We are often contacted by customers who want to know how they can file a lien on someone’s house or vehicle. Many people have the idea that if someone owes them money for any reason, they have the right to place a lien on the debtor’s property.
Often, the answer to the question is “No”. The mere fact that you are owed money by another person does not necessarily give rise to a lienable interest. In order to determine whether you have a lien right, it’s essential to understand what a lien actually is.
What is a lien?
A lien is a security interest granted over the property of one party until that party has fulfilled a legal obligation to a second party, such as payment for labor or materials provided by the second party to improve the property. “Property” can be either real property (real estate) or personal property (such as a vehicle).
How is a lien right created?
In the US, there are basically two types of liens – consensual (voluntary) liens and non-consensual (involuntary) liens. An example of a consensual lien would be a mortgage, where the borrower agrees to grant the mortgage lender a lien over the borrower’s property until the mortgage loan is paid.
Non-consensual lien rights are created either by statute or by operation of common law, which gives a creditor the right to impose a lien over a debtor’s property, to secure repayment of money owed by the debtor to the creditor.
Non-consensual liens would include attorney’s liens, tax liens, judgment liens, and mechanic’s liens. Mechanic’s liens secure payment for work done to either personal property or land, and the lien attaches to the property or land on which the work was done. A mechanic’s lien may be called a construction lien, builder’s lien, materialmen’s lien, garagekeeper’s lien, laborer’s lien, or supplier’s lien (depending on the jurisdiction). Strangely enough, it often does not refer to a lien by a mechanic for work done to a vehicle!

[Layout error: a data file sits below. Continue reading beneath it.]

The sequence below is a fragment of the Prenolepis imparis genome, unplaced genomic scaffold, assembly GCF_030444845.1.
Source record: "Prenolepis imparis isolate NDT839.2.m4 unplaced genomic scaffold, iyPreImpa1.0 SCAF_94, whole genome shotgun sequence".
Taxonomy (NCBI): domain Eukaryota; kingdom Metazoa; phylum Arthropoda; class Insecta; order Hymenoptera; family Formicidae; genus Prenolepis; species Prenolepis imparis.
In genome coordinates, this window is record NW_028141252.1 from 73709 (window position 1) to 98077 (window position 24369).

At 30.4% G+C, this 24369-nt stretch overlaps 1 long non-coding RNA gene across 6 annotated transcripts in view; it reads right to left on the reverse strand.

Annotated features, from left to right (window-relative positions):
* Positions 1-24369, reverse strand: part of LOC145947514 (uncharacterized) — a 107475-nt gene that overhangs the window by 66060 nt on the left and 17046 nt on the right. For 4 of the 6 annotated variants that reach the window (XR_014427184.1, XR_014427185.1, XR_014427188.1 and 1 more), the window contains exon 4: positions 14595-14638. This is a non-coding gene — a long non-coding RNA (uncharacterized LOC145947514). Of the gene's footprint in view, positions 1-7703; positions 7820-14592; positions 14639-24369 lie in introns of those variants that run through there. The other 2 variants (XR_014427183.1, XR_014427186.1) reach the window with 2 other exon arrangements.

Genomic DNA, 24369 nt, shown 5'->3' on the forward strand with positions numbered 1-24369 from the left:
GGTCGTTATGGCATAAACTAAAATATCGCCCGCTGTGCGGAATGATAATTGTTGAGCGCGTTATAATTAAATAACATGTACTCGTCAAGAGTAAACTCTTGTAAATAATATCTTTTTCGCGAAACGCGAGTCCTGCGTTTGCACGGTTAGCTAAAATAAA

Canadian law does not provide for tax liens, but it does provide for builder’s liens and solicitor’s liens. In the case of a judgment, a writ is usually issued by the court and placed against any personal property that you own, however, some property is protected by writs.
In both countries, each state or province has its own laws protecting the lien rights of contractors, labourers, and suppliers. But the onus is on the lienholder to perfect the lien by serving required notices within the prescribed time periods, and filing or registering its interest in accordance with the lien laws. Failure to do so will generally result in the loss of the party’s lien rights.
I loaned money to someone and they haven’t paid me back. Can I file a lien?
Not unless they signed a promissory note and a mortgage or deed of trust against their property. Otherwise, you’ll need to take them to court and get a judgment against them. You can then file a judgment lien (in the US) or get a writ (in Canada) to enforce your judgment.
I built my neighbor’s backyard deck and he promised to pay me for it, but he hasn’t. Do I have a lien?
Did you enter into a signed contract for the work? If the answer is yes, and if you complied with the lien laws in your state/province during the performance of the work, then you probably do – provided that you didn’t sign a full release and waiver of your rights upon completion. Consult a lawyer to find out whether you can file a lien claim.
My tenants are behind in the rent. Can I place a lien on their vehicle?
That depends. Some US states have enacted laws that grant landlords a lien over the tenant’s goods if the tenant fails to pay the rent, but the procedure for enforcing the lien is different in each case. In other jurisdictions the landlord has a right of distress or distraint, which is a seizure of the tenant’s property. In all cases, there are legal procedures that must be followed, and generally an application must be filed in court.